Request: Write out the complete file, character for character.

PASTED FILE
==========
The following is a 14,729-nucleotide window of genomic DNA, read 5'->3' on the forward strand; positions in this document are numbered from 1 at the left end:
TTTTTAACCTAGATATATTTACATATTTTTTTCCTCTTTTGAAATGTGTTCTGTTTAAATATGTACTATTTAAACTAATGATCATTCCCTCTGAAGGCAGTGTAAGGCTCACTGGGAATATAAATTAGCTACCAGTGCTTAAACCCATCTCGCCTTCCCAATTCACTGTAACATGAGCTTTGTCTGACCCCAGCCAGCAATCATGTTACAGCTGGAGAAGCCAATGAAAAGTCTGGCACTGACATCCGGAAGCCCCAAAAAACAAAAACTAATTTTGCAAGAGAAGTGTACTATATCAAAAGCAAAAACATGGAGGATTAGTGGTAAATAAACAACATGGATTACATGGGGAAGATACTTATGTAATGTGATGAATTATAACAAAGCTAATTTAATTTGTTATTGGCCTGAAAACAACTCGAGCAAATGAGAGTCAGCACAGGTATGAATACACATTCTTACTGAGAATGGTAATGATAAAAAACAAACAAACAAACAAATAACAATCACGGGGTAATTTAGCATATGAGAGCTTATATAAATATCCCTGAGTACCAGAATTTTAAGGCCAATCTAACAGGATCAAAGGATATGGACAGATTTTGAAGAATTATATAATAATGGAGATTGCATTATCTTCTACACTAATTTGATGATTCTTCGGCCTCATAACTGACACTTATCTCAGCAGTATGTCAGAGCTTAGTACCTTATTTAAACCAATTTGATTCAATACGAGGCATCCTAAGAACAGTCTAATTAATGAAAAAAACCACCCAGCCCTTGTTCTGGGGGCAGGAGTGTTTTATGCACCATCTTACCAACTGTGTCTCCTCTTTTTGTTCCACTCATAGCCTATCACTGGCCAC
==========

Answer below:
The following is a 14,729-nucleotide window of genomic DNA, read 5'->3' on the forward strand; positions in this document are numbered from 1 at the left end:
TTTTTAACCTAGATATATTTACATATTTTTTTCCTCTTTTGAAATGTGTTCTGTTTAAATATGTACTATTTAAACTAATGATCATTCCCTCTGAAGGCAGTGTAAGGCTCACTGGGAATATAAATTAGCTACCAGTGCTTAAACCCATCTCGCCTTCCCAATTCACTGTAACATGAGCTTTGTCTGACCCCAGCCAGCAATCATGTTACAGCTGGAGAAGCCAATGAAAAGTCTGGCACTGACATCCGGAAGCCCCAAAAAACAAAAACTAATTTTGCAAGAGAAGTGTACTATATCAAAAGCAAAAACATGGAGGATTAGTGGTAAATAAACAACATGGATTACATGGGGAAGATACTTATGTAATGTGATGAATTATAACAAAGCTAATTTAATTTGTTATTGGCCTGAAAACAACTCGAGCAAATGAGAGTCAGCACAGGTATGAATACACATTCTTACTGAGAATGGTAATGATAAAAAACAAACAAACAAACAAATAACAATCACGGGGTAATTTAGCATATGAGAGCTTATATAAATATCCCTGAGTACCAGAATTTTAAGGCCAATCTAACAGGATCAAAGGATATGGACAGATTTTGAAGAATTATATAATAATGGAGATTGCATTATCTTCTACACTAATTTGATGATTCTTCGGCCTCATAACTGACACTTATCTCAGCAGTATGTCAGAGCTTAGTACCTTATTTAAACCAATTTGATTCAATACGAGGCATCCTAAGAACAGTCTAATTAATGAAAAAAACCACCCAGCCCTTGTTCTGGGGGCAGGAGTGTTTTATGCACCATCTTACCAACTGTGTCTCCTCTTTTTGTTCCACTCATAGCCTATCACTGGCCAC